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Money's getting tighter in China, Hong Kong

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Reuters / File

(Read caption) An employee counts Chinese yuan banknotes at a Bank of China branch in Hefei, Anhui province March 10, 2010. In China and Hong Kong, financial stress is building, writes guest blogger Stefan Karlsson.

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All the interest rate and reserve requirement increases in China seems to finally be having an effect as money supply and bank lending growth slows. By Western standards it is still very high, but by Chinese standards low.

This slowdown is essentially a good thing and will reduce the level of malinvestments. The short-term effect will however be slower growth and will also contribute to lower commodity prices. That is in turn bearish for commodity currencies like the dollars of Australia and Canada.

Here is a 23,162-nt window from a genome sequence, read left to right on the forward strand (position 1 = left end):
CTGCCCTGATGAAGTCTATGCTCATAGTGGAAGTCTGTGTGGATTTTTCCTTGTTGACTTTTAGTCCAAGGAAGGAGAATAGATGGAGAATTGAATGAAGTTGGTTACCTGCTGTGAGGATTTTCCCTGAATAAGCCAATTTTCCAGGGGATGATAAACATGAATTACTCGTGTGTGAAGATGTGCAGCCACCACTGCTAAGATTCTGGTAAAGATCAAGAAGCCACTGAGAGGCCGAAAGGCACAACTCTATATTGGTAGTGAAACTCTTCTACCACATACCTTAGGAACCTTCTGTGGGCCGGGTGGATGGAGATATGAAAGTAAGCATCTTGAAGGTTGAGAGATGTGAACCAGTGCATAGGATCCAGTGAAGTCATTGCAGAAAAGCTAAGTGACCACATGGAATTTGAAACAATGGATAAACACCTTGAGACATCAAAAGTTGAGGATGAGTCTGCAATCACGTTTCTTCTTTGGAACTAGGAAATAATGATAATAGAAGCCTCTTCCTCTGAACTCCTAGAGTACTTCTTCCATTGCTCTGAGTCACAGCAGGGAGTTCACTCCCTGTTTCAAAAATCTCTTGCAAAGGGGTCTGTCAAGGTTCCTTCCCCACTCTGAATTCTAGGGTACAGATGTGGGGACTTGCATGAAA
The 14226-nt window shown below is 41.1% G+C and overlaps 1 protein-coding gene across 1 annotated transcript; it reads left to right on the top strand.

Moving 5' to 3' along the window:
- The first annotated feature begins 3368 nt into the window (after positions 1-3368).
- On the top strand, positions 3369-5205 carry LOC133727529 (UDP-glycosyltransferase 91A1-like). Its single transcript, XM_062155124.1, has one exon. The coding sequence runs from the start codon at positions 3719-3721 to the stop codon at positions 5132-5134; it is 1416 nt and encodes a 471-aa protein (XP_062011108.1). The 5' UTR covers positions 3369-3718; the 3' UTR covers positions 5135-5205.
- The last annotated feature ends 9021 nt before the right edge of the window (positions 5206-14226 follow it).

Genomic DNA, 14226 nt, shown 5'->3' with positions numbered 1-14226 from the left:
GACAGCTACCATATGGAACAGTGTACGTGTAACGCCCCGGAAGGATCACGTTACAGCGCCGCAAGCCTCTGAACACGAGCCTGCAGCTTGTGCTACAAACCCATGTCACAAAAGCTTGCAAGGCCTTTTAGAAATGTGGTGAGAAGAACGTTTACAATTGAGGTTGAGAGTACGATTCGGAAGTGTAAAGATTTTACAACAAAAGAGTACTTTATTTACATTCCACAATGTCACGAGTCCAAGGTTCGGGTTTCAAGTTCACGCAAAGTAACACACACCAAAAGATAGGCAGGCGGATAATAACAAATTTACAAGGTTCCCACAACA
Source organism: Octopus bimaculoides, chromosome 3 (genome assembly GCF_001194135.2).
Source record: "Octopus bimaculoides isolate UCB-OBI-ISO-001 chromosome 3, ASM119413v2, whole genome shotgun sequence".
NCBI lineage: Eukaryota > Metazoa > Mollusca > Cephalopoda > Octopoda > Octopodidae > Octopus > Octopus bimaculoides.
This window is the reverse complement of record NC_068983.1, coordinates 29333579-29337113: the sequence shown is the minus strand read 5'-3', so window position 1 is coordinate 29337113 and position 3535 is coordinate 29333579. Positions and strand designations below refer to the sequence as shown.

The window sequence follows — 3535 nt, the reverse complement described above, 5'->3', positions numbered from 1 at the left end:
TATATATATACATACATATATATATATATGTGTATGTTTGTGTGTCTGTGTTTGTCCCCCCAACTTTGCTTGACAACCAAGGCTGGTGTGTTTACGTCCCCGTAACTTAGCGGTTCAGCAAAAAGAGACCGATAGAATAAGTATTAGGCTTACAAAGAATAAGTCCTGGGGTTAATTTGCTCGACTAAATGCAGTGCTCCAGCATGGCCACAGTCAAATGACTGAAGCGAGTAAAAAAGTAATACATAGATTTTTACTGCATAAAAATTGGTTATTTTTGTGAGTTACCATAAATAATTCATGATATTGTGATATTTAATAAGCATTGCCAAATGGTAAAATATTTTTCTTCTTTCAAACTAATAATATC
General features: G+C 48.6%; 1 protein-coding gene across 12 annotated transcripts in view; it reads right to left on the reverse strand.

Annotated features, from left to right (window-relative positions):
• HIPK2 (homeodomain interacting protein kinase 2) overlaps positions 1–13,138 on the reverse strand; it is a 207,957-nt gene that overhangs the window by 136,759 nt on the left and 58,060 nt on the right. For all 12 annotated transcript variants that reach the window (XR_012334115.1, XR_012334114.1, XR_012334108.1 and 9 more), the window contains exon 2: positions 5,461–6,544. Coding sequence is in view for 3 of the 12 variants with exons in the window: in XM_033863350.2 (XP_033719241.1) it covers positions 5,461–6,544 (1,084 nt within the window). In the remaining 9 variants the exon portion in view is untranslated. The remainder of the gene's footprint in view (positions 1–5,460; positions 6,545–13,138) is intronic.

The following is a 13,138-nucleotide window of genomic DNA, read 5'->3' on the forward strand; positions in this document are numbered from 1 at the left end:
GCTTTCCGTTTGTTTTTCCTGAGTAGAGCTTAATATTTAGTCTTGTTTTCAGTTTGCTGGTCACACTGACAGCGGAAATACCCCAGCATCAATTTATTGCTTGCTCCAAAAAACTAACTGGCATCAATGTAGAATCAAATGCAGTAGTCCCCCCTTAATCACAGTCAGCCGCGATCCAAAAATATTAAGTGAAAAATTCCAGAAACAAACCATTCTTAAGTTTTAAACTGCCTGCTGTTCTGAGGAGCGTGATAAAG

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Meanwhile, property sales in semi-independent Hong Kong fell sharply after the government raised required down payments. This means that bank lending and money supply growth is likely cooling in Hong Kong as well.

Because of its U.S. dollar peg, Hong Kong is unable to use interest rates to cool down its property market so they instead use regulations that has a similar effect as higher interest rate would have except that this is more specifically targeted at the property market and doesn't cause a currency appreciation.

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